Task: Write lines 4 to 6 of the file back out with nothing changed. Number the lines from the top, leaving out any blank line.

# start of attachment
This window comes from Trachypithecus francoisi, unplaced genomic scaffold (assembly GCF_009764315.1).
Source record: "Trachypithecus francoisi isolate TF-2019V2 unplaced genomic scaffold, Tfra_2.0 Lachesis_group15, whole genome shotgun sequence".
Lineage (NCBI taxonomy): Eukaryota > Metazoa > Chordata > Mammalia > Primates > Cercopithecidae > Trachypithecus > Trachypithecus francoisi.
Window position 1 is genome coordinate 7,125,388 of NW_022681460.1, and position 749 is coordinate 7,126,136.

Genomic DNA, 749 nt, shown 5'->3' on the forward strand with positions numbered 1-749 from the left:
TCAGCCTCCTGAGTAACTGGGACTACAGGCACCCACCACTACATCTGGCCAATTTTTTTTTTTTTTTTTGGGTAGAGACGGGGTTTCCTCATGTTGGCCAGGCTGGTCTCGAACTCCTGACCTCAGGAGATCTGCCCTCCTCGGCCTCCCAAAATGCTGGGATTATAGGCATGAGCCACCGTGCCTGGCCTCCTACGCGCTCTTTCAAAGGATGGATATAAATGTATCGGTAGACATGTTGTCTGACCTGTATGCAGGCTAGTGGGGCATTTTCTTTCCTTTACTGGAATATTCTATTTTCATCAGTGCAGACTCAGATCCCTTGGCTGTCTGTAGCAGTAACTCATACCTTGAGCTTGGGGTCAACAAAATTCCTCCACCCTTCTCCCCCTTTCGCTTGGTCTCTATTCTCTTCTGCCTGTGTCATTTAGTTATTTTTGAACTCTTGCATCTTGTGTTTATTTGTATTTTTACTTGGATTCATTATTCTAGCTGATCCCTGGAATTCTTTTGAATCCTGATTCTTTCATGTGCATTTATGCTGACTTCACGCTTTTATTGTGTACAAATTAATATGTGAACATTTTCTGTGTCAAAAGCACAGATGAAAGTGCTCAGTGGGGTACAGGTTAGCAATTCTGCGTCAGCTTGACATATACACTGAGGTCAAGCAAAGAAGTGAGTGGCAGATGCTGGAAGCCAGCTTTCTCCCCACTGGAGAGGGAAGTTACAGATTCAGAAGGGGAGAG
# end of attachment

Window position 1 is genome coordinate 7,125,388 of NW_022681460.1, and position 749 is coordinate 7,126,136.

Genomic DNA, 749 nt, shown 5'->3' on the forward strand with positions numbered 1-749 from the left:
TCAGCCTCCTGAGTAACTGGGACTACAGGCACCCACCACTACATCTGGCCAATTTTTTTTTTTTTTTTTGGGTAGAGACGGGGTTTCCTCATGTTGGCCAGGCTGGTCTCGAACTCCTGACCTCAGGAGATCTGCCCTCCTCGGCCTCCCAAAATGCTGGGATTATAGGCATGAGCCACCGTGCCTGGCCTCCTACGCGCTCTTTCAAAGGATGGATATAAATGTATCGGTAGACATGTTGTCTGACCTGTATGCAGGCTAGTGGGGCATTTTCTTTCCTTTACTGGAATATTCTATTTTCATCAGTGCAGACTCAGATCCCTTGGCTGTCTGTAGCAGTAACTCATACCTTGAGCTTGGGGTCAACAAAATTCCTCCACCCTTCTCCCCCTTTCGCTTGGTCTCTATTCTCTTCTGCCTGTGTCATTTAGTTATTTTTGAACTCTTGCATCTTGTGTTTATTTGTATTTTTACTTGGATTCATTATTCTAGCTGATCCCTGGAATTCTTTTGAATCCTGATTCTTTCATGTGCATTTATGCTGACTTCACGCTTTTATTGTGTACAAATTAATATGTGAACATTTTCTGTGTCAAAAGCACAGATGAAAGTGCTCAGTGGGGTACAGGTTAGCAATTCTGCGTCAGCTTGACATATACACTGAGGTCAAGCAAAGAAGTGAGTGGCAGATGCTGGAAGCCAGCTTTCTCCCCACTGGAGAGGGAAGTTACAGATTCAGAAGGGGAGAG